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Gaza flotilla renews debate on Israel's blockade

A flotilla of ships set to leave Greece for Gaza this week is reigniting arguments about the wisdom of Israel's trade restrictions to the Palestinian territory.

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Indeed, Mohammed al-Tilbani, the owner of an ice cream and biscuit factory in Gaza, says that he has been approached recently by US diplomats to see if he is ready to resume ice cream exports to the West Bank. Mr. Tilbani says he already has refrigerator storage in the West Bank from the days that 60 percent of his sales came from selling to Palestinians there.

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Back home in Gaza, his business has been hurt by frequent electricity outages that make it a waste for Palestinians to purchase large quantities of ice cream.

"Many people promised to me: 'Maybe next month you can [resume exporting].' I said, 'I can be ready within one day.' But, I don’t think it’s going to happen," says Tilbani.

According to the IMF report, Israel has agreed to gradually lift restrictions, to permit the sale of textiles and furniture abroad, but sales to the West Bank and Israel will remain tightly controlled.

Building materials restrictions

Regarding imports, most products are now allowed into Gaza – a sea change from a year ago when only imports defined as "humanitarian" were allowed in. Israel justifies its building material restrictions as a security precaution against a Hamas buildup of military infrastructure. At the same time, it says that construction materials are allowed into the tiny coastal strip of 1.5 million for projects for international agencies.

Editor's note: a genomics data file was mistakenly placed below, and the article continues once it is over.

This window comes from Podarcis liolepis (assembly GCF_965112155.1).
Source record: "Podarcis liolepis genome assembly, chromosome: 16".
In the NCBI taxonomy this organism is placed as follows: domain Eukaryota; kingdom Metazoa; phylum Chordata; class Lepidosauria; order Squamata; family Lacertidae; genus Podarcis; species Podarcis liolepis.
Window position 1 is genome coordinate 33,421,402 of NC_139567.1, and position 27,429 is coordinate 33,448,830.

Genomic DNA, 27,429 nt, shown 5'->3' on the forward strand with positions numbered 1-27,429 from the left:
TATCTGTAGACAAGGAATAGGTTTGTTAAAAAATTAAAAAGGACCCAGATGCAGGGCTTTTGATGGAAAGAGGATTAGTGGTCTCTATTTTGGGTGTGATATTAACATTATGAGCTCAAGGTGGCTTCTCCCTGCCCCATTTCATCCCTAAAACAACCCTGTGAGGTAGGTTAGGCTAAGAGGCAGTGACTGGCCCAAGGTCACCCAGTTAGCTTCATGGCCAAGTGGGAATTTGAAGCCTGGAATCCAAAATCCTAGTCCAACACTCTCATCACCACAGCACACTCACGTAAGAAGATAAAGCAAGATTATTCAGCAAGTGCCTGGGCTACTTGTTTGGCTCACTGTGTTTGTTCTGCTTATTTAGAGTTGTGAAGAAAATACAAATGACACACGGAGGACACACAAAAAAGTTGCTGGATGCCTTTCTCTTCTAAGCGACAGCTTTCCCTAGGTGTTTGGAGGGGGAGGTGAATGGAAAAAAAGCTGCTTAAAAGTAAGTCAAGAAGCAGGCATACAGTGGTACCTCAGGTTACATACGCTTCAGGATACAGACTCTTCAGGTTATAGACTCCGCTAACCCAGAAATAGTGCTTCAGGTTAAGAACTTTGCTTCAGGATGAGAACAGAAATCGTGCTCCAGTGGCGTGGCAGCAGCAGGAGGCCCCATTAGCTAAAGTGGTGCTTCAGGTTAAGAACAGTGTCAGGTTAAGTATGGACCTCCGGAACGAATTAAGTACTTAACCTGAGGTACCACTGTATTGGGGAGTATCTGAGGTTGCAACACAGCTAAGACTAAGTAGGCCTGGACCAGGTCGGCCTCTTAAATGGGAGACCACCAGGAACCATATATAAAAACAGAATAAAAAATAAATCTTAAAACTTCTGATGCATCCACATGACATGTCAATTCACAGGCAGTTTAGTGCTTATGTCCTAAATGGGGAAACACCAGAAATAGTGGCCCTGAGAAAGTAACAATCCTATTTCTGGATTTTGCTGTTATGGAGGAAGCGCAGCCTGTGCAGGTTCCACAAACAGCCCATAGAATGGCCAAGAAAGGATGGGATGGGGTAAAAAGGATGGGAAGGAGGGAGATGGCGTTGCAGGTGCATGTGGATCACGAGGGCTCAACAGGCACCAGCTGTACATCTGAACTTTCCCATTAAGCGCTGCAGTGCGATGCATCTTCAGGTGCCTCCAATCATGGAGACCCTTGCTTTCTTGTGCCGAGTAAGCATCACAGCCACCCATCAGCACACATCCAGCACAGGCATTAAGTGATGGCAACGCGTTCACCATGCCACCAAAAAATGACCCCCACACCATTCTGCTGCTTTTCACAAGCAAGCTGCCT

But that policy only allows for about 7 percent of the supplies needed for Gaza’s building industry, says Sari Bashi, director of Gisha, an Israeli nonprofit that pushes for lifting movement restrictions on Palestinians.

"There have been improvements over the last year, but we’re far from a policy of free movement," she says. Restrictions are still in place "not for security reasons, but rather as a policy of economic pressure, which we consider to be a policy of collective punishment."

Mr. Bashi says Israel also needs to remove restrictions on passage for Palestinians between the West Bank and Gaza.

Blockade counterproductive?

While Israel’s naval blockade is necessary and legitimate to prevent weapons from reaching Gaza militants, the Jewish state gets little to no benefit from the economic blockade on Gaza, saysYossi Alpher, a former advisor to past Israeli prime ministers.

"The land blockade, which was largely canceled, was totally counterproductive. It just brought us international condemnation," he says.

Israel says the flotilla is a provocation and that supplies can reach Gaza through land routes. Both the US and the UN have also warned of the possibility of a flare up from the flotilla, but have urged Israel to show restraint.

The lifting of the ban on imports gave Gazans access to "basic" products like appliances and plastics, says Sami Abdelshafi, an economic consultant to nonprofit groups in Gaza. But that hasn’t helped put much of a dent in unemployment – forcing Gaza’s residents to continue to depend on public assistance, and the United Nations.

Even the Palestinian Authority in Ramallah is propping up the territory, paying tens of thousands of public sector employees who have not worked in government jobs since Hamas’s takeover in 2007.

Though Abdelshafi says the flotilla helps draw attention to Gaza’s problems, he doubts the ability of the challenge to prompt new changes.

"In the grand scheme of things, I don’t think it will help the things we desparately need: economic development and job creation, and on the other hand a comprehensive resolution to the political problem," he says. "It's an admired expression of solidarity, but I’m afraid that it may not have a major hand in political resolution. Gaza is not waiting for flotillas."

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